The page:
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The Humane Society and Animal Rescue of Muskegon County: Build-A-Bear Youth Humane Education Grant Report

How did this grant help your organization and the pets in your care?

We used this grant to support our child-education program. We purchased 600 children's animal-education books to distribute after our lessons. We also purchased animal-care items we use when we take our animals into classrooms, such as harnesses, collars, leashes, and Kongs. Then we purchased items to assist us when we do outdoor and indoor lesson groups; projector, screen, tent, tables. We have been using these items and it has made a world of difference with this program.

This grant gave us the opportunity to professionalize our children's-education program and grow the impact it will have in our community. We are now equipped to give 600 children an animal-care book of their own after our lessons. Many of the children at the schools we visit are from poverty-stricken areas and they do not have any books of their own; a large majority of them have also never had any interaction with animals. So the impact we have on them is priceless. Now that school has officially started, we have classrooms booked all the way into next summer. Through this program, shelter dogs and cats get the opportunity to enter classrooms, socialize and teach the children and staff, which has both produced adoptions through the staff but also increased the adoptability of our animals when they come back to the shelter. We believe the impact we have on children will change the future for the homeless-animal population in our community and beyond.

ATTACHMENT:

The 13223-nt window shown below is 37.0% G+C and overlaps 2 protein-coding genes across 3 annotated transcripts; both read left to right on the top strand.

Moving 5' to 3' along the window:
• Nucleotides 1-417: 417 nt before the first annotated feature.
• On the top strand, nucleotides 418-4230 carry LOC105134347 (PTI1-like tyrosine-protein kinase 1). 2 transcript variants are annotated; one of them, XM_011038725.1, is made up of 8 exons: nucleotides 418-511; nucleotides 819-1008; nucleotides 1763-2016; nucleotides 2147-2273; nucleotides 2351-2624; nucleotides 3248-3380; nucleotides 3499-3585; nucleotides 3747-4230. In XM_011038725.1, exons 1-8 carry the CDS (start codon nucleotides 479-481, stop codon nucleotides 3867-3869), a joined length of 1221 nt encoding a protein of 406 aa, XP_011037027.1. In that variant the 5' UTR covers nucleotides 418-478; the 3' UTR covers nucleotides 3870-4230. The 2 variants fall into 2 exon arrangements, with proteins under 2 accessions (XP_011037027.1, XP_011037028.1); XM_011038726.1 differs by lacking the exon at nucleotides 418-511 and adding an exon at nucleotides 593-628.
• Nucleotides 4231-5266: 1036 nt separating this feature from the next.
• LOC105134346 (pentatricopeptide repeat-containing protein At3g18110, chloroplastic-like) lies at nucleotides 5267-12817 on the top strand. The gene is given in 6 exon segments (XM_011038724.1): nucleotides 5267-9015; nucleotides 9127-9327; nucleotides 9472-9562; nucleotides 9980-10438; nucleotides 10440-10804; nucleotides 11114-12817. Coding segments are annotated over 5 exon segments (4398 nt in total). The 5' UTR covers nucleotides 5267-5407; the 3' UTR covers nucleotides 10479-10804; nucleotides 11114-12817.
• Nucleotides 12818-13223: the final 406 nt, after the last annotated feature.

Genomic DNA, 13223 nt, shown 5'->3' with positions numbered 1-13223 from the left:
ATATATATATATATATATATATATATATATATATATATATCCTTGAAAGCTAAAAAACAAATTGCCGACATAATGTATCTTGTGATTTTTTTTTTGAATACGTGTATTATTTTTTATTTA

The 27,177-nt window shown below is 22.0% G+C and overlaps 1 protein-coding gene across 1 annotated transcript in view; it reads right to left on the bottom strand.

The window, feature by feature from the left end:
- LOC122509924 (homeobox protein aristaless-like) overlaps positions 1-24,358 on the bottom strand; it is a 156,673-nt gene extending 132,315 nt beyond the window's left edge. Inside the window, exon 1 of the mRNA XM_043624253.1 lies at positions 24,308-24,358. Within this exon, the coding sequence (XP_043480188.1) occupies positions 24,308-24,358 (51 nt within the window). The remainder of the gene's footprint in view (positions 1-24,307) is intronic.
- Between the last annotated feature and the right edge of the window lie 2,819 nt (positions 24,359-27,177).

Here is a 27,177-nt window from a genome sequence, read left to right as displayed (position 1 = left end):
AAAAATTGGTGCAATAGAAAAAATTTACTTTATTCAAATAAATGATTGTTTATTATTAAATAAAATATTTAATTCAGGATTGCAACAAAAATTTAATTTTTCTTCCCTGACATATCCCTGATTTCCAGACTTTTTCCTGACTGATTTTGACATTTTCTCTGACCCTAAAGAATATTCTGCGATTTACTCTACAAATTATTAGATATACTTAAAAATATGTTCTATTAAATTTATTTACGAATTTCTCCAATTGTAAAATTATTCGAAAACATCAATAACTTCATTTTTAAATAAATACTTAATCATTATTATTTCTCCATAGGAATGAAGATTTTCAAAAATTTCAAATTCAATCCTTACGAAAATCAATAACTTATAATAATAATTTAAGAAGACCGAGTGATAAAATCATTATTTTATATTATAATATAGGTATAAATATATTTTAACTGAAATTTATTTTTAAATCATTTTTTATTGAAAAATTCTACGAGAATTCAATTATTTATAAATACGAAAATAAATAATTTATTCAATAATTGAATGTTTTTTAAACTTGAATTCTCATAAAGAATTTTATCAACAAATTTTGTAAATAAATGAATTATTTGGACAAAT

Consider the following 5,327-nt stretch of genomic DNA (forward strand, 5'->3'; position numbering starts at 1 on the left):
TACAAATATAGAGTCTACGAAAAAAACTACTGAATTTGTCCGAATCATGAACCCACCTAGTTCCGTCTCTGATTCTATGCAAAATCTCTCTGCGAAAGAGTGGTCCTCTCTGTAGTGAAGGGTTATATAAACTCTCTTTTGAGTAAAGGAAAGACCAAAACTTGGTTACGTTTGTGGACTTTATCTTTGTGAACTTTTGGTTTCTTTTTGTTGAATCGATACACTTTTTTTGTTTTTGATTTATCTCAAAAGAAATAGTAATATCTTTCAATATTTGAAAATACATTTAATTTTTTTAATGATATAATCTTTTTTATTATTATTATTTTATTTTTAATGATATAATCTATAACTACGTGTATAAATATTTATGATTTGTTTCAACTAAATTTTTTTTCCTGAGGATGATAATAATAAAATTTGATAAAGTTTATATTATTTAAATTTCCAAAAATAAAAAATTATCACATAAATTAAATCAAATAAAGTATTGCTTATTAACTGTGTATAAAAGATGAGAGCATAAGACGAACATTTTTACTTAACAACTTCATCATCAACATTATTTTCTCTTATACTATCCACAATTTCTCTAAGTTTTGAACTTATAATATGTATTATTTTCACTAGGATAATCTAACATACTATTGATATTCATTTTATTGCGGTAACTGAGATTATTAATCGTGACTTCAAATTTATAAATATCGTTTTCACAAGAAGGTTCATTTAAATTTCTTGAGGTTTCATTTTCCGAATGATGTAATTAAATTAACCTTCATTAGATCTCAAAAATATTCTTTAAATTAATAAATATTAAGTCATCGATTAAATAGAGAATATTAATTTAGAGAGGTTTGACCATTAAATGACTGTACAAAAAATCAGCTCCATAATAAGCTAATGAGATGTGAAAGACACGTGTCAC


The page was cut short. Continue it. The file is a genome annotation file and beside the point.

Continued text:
How many pets did this grant help?


Please provide a story of one or more specific pets this grant helped.

Many of the children we visit have never interacted with animals; their initial reaction is usually fear, then curiosity, then understanding and love. The transition of their emotions and growing understanding of animals is astounding and inspiring. My favorite story is when we brought a litter of kittens into a first-grade classroom. Many of the children had never seen a kitten before, but one boy in particular recalled seeing stray cats in his neighborhood and that he thought all cats lived in the woods on their own. We then were able to introduce all the kittens to the class and let the children hold them. We explained that cats and dogs live in homes and require love and care just like children. We played games about what animals and children need and how they are similar. After class, the boy came up to me and said he wants to help that stray cat by his house because it needs love and a home like him. This is the exact impact we want to make. We need the children to grow up and be the change in the community in order to help the future homeless animals in their communities.

Further Reading